BWB - Human Nature (2013)

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What could be harder than putting in the years, blood, sweat and tears to become an instantly recognizable icon? Being an artist in your on right and attempting to re-interpret said icon's music, for starters. 
 
To accomplish that feat successfully, one has to be secure and established enough within his or her own genre to have already cultivated a distinct voice apart from the superstar. And, if that task weren't daunting enough, that rendering needs to be identifiable to the original source, yet innovative enough to be worth the undertaking. Phew.
 
Those are some huuuuge shoes to fill, and in this case the penny loafers in question belonged to the late, great Michael Jackson. Ever since his 2009 passing, the supernova's hits have been re-packaged, re-mixed and re-configured in practically every way imaginable...except as instrumentals.
What could be harder than putting in the years, blood, sweat and tears to become an instantly recognizable icon? Being an artist in your on right and attempting to re-interpret said icon's music, for starters. 
 
To accomplish that feat successfully, one has to be secure and established enough within his or her own genre to have already cultivated a distinct voice apart from the superstar. And, if that task weren't daunting enough, that rendering needs to be identifiable to the original source, yet innovative enough to be worth the undertaking. Phew.
 
Those are some huuuuge shoes to fill, and in this case the penny loafers in question belonged to the late, great Michael Jackson. Ever since his 2009 passing, the supernova's hits have been re-packaged, re-mixed and re-configured in practically every way imaginable...except as instrumentals. And to fill that void, three veteran players---trumpeter Rick Braun, saxophonist Kirk Whalum and guitarist Norman Brown---combine their stylings and skill sets to become BWB and create Human Nature, a sleek and spohisticated send-up of a few of the King's most revered and recognizable hits.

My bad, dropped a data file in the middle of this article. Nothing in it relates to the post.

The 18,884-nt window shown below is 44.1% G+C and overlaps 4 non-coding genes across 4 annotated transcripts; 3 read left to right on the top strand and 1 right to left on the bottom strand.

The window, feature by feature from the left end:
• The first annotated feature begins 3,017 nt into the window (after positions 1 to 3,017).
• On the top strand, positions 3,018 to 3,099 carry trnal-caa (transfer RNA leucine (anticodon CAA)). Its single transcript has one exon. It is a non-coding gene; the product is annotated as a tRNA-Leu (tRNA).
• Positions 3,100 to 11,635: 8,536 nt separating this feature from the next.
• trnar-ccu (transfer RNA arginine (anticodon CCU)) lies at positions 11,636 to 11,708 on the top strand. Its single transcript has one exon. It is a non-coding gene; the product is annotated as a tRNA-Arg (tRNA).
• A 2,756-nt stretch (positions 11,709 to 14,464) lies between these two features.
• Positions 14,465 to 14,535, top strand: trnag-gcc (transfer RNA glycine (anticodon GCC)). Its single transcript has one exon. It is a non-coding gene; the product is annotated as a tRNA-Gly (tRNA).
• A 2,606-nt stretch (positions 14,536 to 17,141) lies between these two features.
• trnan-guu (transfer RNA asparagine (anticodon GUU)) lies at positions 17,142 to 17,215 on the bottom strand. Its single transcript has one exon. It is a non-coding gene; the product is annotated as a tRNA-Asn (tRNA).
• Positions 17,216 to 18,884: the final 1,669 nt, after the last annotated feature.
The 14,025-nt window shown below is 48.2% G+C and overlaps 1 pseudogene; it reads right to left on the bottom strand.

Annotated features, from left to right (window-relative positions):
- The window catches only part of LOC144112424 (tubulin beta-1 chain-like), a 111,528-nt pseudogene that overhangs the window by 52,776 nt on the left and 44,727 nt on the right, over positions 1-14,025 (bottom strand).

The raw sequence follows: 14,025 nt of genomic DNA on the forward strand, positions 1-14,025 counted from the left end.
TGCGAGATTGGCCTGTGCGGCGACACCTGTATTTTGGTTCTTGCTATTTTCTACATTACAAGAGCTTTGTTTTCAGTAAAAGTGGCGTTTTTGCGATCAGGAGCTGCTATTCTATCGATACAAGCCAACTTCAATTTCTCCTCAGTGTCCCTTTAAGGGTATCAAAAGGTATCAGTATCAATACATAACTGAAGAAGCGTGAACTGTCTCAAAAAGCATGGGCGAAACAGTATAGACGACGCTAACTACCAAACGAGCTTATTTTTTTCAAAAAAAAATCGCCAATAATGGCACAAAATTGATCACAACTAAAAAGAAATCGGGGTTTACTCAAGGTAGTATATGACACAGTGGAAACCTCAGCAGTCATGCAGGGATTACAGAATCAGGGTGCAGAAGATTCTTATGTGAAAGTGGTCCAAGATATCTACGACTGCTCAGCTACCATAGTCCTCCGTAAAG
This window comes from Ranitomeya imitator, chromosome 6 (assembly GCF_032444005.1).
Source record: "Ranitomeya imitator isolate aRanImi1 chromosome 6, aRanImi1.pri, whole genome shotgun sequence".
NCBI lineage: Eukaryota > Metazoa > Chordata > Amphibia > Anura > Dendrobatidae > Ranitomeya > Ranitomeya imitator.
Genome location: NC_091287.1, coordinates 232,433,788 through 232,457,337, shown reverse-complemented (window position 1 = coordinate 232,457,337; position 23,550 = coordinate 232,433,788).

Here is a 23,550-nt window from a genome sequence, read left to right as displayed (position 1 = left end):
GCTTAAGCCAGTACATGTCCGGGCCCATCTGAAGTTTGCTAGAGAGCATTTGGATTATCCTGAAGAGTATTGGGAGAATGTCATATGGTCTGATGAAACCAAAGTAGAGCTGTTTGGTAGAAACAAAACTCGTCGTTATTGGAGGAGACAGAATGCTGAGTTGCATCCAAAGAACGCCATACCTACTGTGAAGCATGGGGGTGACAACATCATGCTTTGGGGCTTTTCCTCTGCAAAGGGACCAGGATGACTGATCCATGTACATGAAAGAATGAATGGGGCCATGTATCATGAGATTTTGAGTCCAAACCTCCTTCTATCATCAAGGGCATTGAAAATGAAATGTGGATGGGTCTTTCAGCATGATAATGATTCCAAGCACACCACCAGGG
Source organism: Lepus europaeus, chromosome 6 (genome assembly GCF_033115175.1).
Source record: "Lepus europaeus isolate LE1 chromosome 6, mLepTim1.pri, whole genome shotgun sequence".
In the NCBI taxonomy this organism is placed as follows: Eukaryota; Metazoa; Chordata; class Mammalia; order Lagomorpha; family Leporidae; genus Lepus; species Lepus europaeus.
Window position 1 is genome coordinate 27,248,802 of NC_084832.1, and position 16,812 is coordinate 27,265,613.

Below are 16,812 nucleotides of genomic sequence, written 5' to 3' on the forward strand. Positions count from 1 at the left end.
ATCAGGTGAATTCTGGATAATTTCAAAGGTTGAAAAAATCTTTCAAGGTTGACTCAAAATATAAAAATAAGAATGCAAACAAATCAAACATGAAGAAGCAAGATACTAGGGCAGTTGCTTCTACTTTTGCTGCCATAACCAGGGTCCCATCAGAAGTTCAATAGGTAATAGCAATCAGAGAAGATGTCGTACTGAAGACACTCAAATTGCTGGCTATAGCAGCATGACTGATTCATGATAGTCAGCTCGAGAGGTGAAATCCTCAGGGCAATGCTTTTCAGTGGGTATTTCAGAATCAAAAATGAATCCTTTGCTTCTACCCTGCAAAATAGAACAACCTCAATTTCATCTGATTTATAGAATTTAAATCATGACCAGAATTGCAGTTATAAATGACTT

Using the same technique that made their first collective project, Groovin,' such an instant success, BWB applies novel approaches to nearly a dozen of Michael's group and solo jams. Some are instantly recognizable, like the sax-driven, simmering take on "Billie Jean," a jaunty "The Way You Make Me Feel," and a refreshingly soulful send-up on one of the most pedestrian offerings in MJ's vast catalog, "Another Part Of Me." Another song that lends itself well to their methodology is one of the few songs
to which Michael had applied a contemporary jazz delivery, an extended-length interpretation of "I Can't Help It." 
 
If the songs aren't completely familiar in execution and intent ("Beat It" loses it rock edge, "Man In The Mirror" is less gospel than gossamer), BWB still makes the majority of them energetic and enjoyable: "Shake Your Body (Down To The Ground)" is trumpet-anchored, yet funkdafied; maudlin overtones still dominate "She's Out Of My Life" and "I'll Be There" feels like Anita Baker's "Rapture" at first, but spirals into a sweeping slow groove worthy of a waltz or rendezvous. The only one with vocals, the title track, isn't as straight-ahead as Michael's version, but the sweet (unbilled) soprano makes the words more philosophical and contemplative than the self-possessed original. 
 
Thanks to their individual talents shining through and combining so fluidly, this latest tribute, like its 2010 predecessor,  accomplishes it lofty goals: paying homage to a unique talent without subordinating the talents and legacies of the performing artists. Norman Brown, Kirk Whalum and Rick Braun combine their powers here, reverently and effectively offering tribute to MJ's oh-so-imitated, but not-easily dupilicated, Human Nature. Recommended.    
 
By Melody Charles
 
 
Choice Cut - Maysa - "Lovin' You Is Easy"

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